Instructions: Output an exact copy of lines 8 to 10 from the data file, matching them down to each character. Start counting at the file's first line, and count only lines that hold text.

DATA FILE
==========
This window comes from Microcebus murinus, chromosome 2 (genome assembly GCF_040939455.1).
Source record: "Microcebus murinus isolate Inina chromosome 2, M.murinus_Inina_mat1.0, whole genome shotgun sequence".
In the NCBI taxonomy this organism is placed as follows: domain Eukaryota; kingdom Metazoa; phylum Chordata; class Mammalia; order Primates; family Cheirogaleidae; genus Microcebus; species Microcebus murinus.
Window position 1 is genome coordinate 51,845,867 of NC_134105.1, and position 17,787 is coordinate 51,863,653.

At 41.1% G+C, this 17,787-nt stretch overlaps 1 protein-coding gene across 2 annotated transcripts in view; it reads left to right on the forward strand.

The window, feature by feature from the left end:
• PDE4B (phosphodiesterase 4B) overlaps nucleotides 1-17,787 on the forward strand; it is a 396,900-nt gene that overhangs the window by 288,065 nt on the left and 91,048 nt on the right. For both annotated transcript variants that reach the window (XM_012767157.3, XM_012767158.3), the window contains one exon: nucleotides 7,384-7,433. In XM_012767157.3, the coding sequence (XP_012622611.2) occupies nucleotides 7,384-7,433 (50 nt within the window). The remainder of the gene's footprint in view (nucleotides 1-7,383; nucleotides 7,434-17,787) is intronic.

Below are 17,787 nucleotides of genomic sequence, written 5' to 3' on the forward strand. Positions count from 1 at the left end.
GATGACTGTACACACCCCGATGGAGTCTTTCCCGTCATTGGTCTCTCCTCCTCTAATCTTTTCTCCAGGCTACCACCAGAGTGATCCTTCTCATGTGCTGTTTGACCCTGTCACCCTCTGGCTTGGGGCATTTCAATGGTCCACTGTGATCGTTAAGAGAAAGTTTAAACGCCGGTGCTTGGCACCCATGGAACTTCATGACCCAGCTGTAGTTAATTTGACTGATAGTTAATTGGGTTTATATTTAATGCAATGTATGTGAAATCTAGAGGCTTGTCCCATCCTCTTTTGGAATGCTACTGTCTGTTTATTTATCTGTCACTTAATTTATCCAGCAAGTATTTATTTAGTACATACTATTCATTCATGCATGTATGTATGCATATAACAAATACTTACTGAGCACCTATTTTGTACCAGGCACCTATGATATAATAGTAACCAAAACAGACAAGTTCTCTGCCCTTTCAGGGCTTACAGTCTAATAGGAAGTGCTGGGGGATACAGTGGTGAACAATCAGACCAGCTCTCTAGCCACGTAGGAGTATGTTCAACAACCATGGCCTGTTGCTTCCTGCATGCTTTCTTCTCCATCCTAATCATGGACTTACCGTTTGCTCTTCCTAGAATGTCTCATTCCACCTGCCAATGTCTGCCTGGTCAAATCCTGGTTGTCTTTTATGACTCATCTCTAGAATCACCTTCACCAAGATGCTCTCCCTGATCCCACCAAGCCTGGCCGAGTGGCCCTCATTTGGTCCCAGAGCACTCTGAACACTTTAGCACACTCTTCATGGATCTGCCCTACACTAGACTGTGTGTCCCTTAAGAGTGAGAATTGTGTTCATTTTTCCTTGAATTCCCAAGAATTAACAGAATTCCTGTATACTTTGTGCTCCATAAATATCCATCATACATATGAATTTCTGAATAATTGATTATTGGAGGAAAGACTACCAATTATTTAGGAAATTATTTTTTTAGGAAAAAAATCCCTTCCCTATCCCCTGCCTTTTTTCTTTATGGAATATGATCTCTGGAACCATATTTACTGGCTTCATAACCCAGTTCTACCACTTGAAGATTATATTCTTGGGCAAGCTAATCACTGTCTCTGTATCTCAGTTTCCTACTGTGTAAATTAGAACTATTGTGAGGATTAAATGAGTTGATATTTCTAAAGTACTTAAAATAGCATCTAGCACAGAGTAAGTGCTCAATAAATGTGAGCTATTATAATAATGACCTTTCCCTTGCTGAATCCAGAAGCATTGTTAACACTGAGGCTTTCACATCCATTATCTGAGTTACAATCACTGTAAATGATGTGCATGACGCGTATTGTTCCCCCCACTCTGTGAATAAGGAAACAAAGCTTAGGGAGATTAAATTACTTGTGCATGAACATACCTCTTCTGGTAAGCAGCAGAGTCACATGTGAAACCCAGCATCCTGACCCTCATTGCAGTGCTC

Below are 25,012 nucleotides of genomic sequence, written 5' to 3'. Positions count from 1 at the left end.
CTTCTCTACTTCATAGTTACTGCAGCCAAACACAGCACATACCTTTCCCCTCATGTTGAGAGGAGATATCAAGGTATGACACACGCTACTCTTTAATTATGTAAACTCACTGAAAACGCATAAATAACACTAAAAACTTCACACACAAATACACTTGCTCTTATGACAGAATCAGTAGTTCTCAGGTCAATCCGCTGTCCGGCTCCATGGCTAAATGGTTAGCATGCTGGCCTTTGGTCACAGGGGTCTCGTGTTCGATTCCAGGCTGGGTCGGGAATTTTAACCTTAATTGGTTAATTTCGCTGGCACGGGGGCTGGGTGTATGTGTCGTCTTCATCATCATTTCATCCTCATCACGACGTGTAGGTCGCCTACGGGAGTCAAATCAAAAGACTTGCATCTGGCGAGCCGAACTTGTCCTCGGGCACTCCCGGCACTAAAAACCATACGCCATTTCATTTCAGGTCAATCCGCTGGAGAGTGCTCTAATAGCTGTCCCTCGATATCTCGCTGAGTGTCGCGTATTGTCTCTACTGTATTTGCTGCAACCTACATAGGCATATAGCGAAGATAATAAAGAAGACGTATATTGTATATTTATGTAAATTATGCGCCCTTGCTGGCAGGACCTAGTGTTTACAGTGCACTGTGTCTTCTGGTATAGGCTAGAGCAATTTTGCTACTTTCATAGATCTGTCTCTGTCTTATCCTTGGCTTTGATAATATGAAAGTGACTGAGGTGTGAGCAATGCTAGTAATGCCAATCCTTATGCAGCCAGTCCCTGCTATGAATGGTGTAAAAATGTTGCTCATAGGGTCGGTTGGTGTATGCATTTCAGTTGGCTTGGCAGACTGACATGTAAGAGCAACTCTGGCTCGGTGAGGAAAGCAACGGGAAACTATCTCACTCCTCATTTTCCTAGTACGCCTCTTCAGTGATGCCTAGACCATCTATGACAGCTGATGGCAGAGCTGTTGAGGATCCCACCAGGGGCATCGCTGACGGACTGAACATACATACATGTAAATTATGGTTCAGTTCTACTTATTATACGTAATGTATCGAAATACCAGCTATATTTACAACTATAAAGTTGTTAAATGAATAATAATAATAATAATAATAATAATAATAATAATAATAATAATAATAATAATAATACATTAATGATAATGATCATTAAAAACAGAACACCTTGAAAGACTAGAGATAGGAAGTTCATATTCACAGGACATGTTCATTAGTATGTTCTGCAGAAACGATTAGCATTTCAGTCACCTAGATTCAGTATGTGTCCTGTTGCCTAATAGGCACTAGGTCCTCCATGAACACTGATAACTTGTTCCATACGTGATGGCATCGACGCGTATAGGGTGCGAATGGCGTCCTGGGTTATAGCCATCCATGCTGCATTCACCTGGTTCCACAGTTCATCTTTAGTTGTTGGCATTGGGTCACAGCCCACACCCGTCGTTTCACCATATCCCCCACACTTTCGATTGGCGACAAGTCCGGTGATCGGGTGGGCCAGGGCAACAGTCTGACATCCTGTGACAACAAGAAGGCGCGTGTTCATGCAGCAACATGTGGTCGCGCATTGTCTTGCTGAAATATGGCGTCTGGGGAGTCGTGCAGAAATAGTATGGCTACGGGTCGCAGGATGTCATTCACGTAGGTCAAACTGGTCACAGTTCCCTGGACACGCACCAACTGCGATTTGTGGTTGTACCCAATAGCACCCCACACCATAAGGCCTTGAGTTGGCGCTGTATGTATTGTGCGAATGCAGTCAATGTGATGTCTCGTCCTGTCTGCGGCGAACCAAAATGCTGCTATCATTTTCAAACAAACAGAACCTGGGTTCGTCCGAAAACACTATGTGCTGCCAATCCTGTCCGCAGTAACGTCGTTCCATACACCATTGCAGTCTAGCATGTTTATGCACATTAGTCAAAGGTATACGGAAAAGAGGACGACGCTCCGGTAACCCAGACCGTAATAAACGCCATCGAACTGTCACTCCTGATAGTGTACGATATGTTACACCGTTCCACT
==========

Below are 17,787 nucleotides of genomic sequence, written 5' to 3' on the forward strand. Positions count from 1 at the left end.
GATGACTGTACACACCCCGATGGAGTCTTTCCCGTCATTGGTCTCTCCTCCTCTAATCTTTTCTCCAGGCTACCACCAGAGTGATCCTTCTCATGTGCTGTTTGACCCTGTCACCCTCTGGCTTGGGGCATTTCAATGGTCCACTGTGATCGTTAAGAGAAAGTTTAAACGCCGGTGCTTGGCACCCATGGAACTTCATGACCCAGCTGTAGTTAATTTGACTGATAGTTAATTGGGTTTATATTTAATGCAATGTATGTGAAATCTAGAGGCTTGTCCCATCCTCTTTTGGAATGCTACTGTCTGTTTATTTATCTGTCACTTAATTTATCCAGCAAGTATTTATTTAGTACATACTATTCATTCATGCATGTATGTATGCATATAACAAATACTTACTGAGCACCTATTTTGTACCAGGCACCTATGATATAATAGTAACCAAAACAGACAAGTTCTCTGCCCTTTCAGGGCTTACAGTCTAATAGGAAGTGCTGGGGGATACAGTGGTGAACAATCAGACCAGCTCTCTAGCCACGTAGGAGTATGTTCAACAACCATGGCCTGTTGCTTCCTGCATGCTTTCTTCTCCATCCTAATCATGGACTTACCGTTTGCTCTTCCTAGAATGTCTCATTCCACCTGCCAATGTCTGCCTGGTCAAATCCTGGTTGTCTTTTATGACTCATCTCTAGAATCACCTTCACCAAGATGCTCTCCCTGATCCCACCAAGCCTGGCCGAGTGGCCCTCATTTGGTCCCAGAGCACTCTGAACACTTTAGCACACTCTTCATGGATCTGCCCTACACTAGACTGTGTGTCCCTTAAGAGTGAGAATTGTGTTCATTTTTCCTTGAATTCCCAAGAATTAACAGAATTCCTGTATACTTTGTGCTCCATAAATATCCATCATACATATGAATTTCTGAATAATTGATTATTGGAGGAAAGACTACCAATTATTTAGGAAATTATTTTTTTAGGAAAAAAATCCCTTCCCTATCCCCTGCCTTTTTTCTTTATGGAATATGATCTCTGGAACCATATTTACTGGCTTCATAACCCAGTTCTACCACTTGAAGATTATATTCTTGGGCAAGCTAATCACTGTCTCTGTATCTCAGTTTCCTACTGTGTAAATTAGAACTATTGTGAGGATTAAATGAGTTGATATTTCTAAAGTACTTAAAATAGCATCTAGCACAGAGTAAGTGCTCAATAAATGTGAGCTATTATAATAATGACCTTTCCCTTGCTGAATCCAGAAGCATTGTTAACACTGAGGCTTTCACATCCATTATCTGAGTTACAATCACTGTAAATGATGTGCATGACGCGTATTGTTCCCCCCACTCTGTGAATAAGGAAACAAAGCTTAGGGAGATTAAATTACTTGTGCATGAACATACCTCTTCTGGTAAGCAGCAGAGTCACATGTGAAACCCAGCATCCTGACCCTCATTGCAGTGCTC

Below are 25,012 nucleotides of genomic sequence, written 5' to 3'. Positions count from 1 at the left end.